The next question would probably not even raise and eyebrow. Now that everybody is walking around and looking pretty darn good, it goes without saying that monitoring your body chemistry, and the weight gaining hormones would only make sense. Since a seamless implant or patch will do this for you, why not?
This is how technology subtly changes culture,society and behavior. As society makes these seemingly harmless adaptations eventually we have The Lightstream Chronicles. Is that bad?
That is the whole idea behind my research into design fiction. These scenarios can bring cultural legibility to representations of the future and thereby provoke discussion and debate, challenge conventional thinking, and encourage individual foresight and participation into the implications of today’s decision-making; perhaps a glimpse into, and examination of what gets made and how it will affect culture and humanity, rather than to simply wait and see.
There are currently 6 chapters in The Lightstream Chronicles, and I’ve been working away on the conclusion of chapter 2, struggling with rendering physically correct glass, and the resulting expense that it causes in render time and set up. Of course, most people probably don’t study the way real glass looks, unless you’re a CG artist, so most people wouldn’t notice if it was dead-on or just close. And I’m not sure it matters. Part of what makes up my day.
When chapter 2 concludes we will be at page 84 and my renderings are getting close to this landmark. That leaves about 130 to 140 pages until completion. Sound daunting doesn’t it. Eh! No stopping now, in fact, I’ve just envisioned a new scene to insert into chapter 4, probably 4 to 6 pages.
Let’s get some dialog going. Comment damn it. I say that in the nicest possible way. 🙂
As we saw in a previous post, the mesh is a pretty reliable means of monitoring the “public safety”. With a decent, albeit monochrome, three dimensional image, government security sentinels can spot suspicious behavior, illegal speech, and other possible crimes even when you are alone in a closed room. The ubiquitous use of active surface technology (AST) in combination with human sensory implants, (that are as common as a flu shot in the 22nd century) provides a sharp, clear picture of what’s going on anywhere in Hong Kong 2. The prevalence of AST nodes and their long-range signal is so effective that large portions of the network could be disabled, such as a city block, and the network would “self-heal”. Some criminals, however, have created sophisticated “blocking” devices that have successfully cloaked transmissions.
Decades of visual data that have been correlated with real emergencies have contributed to an almost fool-proof catalog of what constitutes “suspicious” activity. When behavioral anomalies are cross-referenced with immediately accessible bio-data from humans within proximity of suspicion, the system can confirm through heart-rate, blood pressure, adrenaline output, and other secretions whether something illegal is going on. Depending on the severity of the infraction, the observed behavior may trigger something as minor as a telepathic alert to the offending party, to an all out assault by police security. The law of the land is contained in the multi-volume, Hong Kong Protocols where most of what is considered to be illegal is that which infringes on the rights of another. Therefore, almost anything that is individual, or consensual is within the law. The mesh surveillance network is a successful deterrent to most human crimes, however suspicious behavior is not as easily detected in synthetics, since they are absent the bio-data, and can be laced with complex algorithms that belie suspicious activity. Most synthetic humanoids leave the factory with highly secure encryptions that prevent anyone but the most sophisticated techo-criminals, from tampering with synthetic behaviors. As law, synthetics are required to follow the synthetic code which was derived from the robot code, a 20th century imagining of author Isaac Asimov. The ancient robot code stated that:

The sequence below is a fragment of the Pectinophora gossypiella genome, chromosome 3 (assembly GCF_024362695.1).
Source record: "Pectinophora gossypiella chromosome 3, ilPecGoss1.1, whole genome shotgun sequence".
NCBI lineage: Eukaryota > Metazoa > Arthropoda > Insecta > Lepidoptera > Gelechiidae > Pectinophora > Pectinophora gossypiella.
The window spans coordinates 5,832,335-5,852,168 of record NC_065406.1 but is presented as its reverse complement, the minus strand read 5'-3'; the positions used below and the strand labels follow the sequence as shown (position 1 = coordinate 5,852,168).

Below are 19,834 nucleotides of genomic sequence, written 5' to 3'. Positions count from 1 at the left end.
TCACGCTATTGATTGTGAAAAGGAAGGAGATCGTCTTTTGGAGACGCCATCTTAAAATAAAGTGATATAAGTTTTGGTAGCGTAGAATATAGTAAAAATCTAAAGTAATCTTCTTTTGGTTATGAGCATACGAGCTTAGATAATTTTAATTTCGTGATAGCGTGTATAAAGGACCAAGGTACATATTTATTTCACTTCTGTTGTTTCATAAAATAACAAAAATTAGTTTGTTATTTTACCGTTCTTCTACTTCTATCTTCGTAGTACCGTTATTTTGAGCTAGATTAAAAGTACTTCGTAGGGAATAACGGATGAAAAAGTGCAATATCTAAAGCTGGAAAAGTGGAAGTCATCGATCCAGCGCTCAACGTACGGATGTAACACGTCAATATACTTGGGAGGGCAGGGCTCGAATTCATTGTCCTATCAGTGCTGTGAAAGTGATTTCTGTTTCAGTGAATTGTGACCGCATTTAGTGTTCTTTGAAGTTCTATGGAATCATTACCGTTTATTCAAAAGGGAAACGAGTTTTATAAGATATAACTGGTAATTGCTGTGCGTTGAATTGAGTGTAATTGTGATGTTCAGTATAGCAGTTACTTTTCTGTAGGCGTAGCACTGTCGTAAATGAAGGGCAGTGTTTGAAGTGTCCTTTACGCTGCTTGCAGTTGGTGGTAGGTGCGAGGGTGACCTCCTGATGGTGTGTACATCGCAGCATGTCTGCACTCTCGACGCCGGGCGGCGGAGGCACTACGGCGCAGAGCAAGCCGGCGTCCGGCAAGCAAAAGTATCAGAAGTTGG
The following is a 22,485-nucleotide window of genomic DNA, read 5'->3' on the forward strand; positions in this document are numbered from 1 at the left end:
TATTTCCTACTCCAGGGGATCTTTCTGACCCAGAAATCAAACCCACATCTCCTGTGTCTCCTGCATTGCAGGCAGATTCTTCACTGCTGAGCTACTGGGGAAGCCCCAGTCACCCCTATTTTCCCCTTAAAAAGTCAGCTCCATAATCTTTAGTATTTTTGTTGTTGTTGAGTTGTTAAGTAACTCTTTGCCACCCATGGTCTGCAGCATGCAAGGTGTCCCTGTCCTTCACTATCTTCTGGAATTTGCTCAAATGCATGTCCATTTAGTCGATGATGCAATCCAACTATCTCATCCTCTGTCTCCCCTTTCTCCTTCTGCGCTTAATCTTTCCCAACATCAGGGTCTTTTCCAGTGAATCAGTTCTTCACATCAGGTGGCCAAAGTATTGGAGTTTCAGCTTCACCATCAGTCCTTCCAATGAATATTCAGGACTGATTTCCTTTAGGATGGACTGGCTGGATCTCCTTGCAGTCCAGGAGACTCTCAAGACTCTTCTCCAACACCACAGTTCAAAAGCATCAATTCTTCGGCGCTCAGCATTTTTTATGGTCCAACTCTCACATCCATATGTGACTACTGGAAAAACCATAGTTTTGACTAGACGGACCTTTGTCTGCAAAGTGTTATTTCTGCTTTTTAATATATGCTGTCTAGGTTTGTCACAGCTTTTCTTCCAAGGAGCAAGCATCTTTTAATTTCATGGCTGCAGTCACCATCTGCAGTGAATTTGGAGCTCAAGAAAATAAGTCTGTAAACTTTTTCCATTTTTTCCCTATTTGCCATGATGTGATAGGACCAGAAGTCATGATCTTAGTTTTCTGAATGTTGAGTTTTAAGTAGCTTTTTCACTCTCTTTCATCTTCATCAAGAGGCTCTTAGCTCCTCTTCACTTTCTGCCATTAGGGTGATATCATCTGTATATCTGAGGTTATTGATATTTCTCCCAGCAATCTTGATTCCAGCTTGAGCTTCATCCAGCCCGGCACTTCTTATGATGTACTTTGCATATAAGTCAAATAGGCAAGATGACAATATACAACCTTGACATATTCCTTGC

A robot may not injure a human or, through inaction, allow a human to come to harm
A robot must obey human orders, unless they conflict with first law
A robot must protect itself if this does not conflict with other laws
The synthetic code is much longer and more complex than its 20th century predecessor but still leans heavily on the idea that synthetics cannot injure or allow a human to come to harm. Hacking into a 22nd century synthetic, drone, droid, or robot to enable it to commit a crime or harm another human is called twisting. It is considered a capital crime. Nevertheless, twisted synths are responsible for, or complicit in nearly 70% of the crimes in Hong Kong 2.
Most of the public has grown accustomed to the idea that every waking and sleeping moment of their lives, including their thoughts can be, and is monitored. According to recent polls, the public takes comfort in government assurance that no humans are interpreting their activity, and hence, not making any judgements on their behavior no matter how bizarre.
The charming conversation between Kristin Broulliard and Toei-N is just one of the reasons I really like this page. The two of them framed from the back-view with the scope of the big board is another cool visual that I ended up being pleased with. Aside from all this, however there is an interesting design fiction that emerges. As I have written about extensively, the surveillance state technology, the floating balcony, and the natural conversation with a synthetic human being all qualify as diegetic prototypes. The term diegetic prototypes (Kirby 2010) refers to the diegesis, the fictional world within which, “..technologies exist as ‘real’ objects… that function properly and which people actually use.” This project, quite obviously stops short of material fabrication,and leans heavily on the realism that can be conveyed through CG. In their digital forms, artifacts have dimension and virtual physicality. There is a deliberate goal of examining how they can go unnoticed. As with may present-day artifacts like smart phones and laptops, these blend into the scheme of everyday. They are ubiquitous in the culture, yet they serve to influence social interaction and individual behavior. Therein lies the design fiction.
I created Toei to be an immensely likable “person,” that anyone might enjoy conversing with, but it nevertheless begs the question that we would not be having this conversation with a human being. Does that bother us? Should it?
And these questions also emerge:
Will we forever into the future simply acquiesce to the latest technology, even if it erases any sense of privacy, or human intimacy?
Have we already begun this process through our social networking, texting, and second lives?
In addition to creating an interesting story, it is my goal to make us think as well. Maybe this will get it started.
Kirby, David. “The Future Is Now.” Social Studies of Science 40.1 (2010): 41-70. Sage Journals. Web. 20 May 2012. <http://sss.sagepub.com/content/40/1/41.abstract>.